This inappropriate activation of the immune system can thus trigger the destruction of myelin and cause inflammation of the nervous system, which worsens the patient’s condition.

This activation has numerous consequences for the patient. They include motor disorders that manifest in particular as muscle weakness or stiffness, which can be accompanied by problems with coordination or balance. People with MS also frequently report sensory disorders in the form of pins and needles, numbness, sensations of electric shock or difficulties in recognizing warmth and coldness. These sensory disorders can also result in pain. Visual disorders due to the optic nerve being affected are present in one third of patients. A decrease in visual acuity may occur rapidly and be accompanied by pain during eye movements.


The “forms of the disease”


There are two large categories of multiple sclerosis: on the one hand, the relapsing-remitting form, and on the other, the progressive forms of multiple sclerosis (which are subdivided into primary progressive and secondary progressive forms).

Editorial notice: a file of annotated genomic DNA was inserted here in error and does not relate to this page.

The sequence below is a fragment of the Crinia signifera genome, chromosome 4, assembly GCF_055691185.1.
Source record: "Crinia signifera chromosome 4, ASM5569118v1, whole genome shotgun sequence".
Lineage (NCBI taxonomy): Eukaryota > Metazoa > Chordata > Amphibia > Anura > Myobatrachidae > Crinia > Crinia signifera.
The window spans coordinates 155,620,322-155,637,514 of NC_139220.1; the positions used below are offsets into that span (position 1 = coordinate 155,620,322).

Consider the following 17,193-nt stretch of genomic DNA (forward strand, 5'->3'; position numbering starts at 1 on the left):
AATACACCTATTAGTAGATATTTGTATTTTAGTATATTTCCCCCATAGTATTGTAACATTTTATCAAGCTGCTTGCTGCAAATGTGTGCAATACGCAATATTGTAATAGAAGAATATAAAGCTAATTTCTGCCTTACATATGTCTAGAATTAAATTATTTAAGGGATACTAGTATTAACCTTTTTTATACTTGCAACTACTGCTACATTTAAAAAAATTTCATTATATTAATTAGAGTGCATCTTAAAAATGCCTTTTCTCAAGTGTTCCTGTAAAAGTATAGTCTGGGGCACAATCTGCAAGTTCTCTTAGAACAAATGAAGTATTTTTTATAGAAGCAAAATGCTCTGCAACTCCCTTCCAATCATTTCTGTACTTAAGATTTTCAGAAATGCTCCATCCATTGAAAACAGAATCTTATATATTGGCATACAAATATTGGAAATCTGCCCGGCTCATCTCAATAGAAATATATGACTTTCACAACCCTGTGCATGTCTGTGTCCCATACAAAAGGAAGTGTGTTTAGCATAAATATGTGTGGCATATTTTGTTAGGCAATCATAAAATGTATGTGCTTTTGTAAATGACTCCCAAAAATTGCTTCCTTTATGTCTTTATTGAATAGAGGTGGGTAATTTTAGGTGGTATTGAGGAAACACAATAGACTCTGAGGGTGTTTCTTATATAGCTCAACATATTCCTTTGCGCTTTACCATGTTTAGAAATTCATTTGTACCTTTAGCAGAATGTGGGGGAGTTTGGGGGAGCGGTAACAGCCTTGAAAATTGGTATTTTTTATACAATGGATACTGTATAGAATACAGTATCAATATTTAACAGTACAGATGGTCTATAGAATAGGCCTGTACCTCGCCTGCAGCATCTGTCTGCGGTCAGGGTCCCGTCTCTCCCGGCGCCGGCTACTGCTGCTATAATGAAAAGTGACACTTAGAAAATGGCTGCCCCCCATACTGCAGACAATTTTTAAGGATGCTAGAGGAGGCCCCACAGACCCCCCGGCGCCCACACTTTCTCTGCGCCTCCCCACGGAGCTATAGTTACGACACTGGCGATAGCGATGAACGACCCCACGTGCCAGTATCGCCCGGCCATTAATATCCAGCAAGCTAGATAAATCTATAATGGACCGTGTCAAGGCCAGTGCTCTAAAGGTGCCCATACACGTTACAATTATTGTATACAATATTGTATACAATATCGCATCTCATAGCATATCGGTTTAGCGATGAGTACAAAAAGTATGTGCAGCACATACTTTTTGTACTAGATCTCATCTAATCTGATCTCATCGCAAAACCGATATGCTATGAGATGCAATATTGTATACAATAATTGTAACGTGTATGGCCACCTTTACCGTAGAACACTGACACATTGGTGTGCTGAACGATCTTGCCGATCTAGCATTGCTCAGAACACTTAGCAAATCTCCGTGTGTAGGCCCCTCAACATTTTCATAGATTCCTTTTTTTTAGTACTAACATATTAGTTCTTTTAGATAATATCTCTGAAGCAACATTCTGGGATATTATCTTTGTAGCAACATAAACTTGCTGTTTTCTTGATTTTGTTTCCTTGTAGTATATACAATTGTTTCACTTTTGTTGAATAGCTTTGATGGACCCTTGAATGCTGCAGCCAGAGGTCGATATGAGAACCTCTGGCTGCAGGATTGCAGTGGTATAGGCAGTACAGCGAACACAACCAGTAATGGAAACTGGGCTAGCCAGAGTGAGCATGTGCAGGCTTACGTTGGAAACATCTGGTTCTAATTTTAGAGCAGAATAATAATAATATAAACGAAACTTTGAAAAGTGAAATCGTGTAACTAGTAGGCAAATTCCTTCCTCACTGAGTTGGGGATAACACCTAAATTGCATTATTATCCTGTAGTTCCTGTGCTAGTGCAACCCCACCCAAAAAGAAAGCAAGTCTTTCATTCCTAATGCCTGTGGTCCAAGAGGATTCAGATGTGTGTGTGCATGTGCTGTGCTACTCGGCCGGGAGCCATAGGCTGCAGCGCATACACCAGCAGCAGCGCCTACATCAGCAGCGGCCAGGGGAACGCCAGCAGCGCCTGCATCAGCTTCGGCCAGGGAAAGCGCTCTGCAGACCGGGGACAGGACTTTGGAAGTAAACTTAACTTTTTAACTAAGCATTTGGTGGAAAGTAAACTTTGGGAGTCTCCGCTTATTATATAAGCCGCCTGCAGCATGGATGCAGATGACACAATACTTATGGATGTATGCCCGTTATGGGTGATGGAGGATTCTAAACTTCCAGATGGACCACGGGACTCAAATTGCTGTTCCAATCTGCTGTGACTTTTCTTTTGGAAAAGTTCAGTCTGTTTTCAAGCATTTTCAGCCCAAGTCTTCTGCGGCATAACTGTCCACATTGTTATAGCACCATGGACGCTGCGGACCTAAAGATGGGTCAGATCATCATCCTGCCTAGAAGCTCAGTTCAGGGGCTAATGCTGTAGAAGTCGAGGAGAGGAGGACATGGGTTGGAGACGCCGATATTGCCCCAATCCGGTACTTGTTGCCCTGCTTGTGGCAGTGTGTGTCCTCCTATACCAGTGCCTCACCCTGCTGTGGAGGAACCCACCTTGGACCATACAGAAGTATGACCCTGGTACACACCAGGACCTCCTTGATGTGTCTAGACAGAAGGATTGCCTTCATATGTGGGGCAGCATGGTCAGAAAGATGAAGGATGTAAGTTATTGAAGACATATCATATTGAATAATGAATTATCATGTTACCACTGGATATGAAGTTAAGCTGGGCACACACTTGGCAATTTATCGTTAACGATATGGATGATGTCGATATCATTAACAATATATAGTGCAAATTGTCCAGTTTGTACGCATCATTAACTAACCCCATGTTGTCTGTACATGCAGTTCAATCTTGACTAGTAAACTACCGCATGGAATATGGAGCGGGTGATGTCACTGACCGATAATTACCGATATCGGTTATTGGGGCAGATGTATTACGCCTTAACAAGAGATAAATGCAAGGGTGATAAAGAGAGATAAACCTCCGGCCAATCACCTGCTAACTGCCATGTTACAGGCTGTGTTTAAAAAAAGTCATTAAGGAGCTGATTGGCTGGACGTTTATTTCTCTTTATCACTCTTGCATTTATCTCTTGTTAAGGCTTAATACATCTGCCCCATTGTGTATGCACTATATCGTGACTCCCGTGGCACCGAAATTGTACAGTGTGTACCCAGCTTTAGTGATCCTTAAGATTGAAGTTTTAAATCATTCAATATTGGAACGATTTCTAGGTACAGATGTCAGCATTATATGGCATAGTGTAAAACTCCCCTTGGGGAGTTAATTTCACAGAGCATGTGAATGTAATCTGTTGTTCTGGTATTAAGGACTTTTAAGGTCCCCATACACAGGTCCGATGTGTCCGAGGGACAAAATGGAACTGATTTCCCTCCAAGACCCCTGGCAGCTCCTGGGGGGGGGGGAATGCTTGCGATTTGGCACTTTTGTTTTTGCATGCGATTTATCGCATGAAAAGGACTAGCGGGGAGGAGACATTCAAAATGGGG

Multiple Sclerosis Forms

Relapsing-remitting multiple sclerosis is the most common form of the disease, accounting for 65% of all cases of MS. This form manifests as “relapses”, acute episodes during which the patient has neurological symptoms such as a lack of strength or coordination, problems with walking, abnormal sensations or visual disturbances. After a few days or a few weeks, these symptoms regress partially or totally. The patient’s condition remains stable until the next relapse, which may often occur unpredictably after a few months or a few years. With time, the disability of a patient with relapsing-remitting MS worsens in a “stepwise” manner.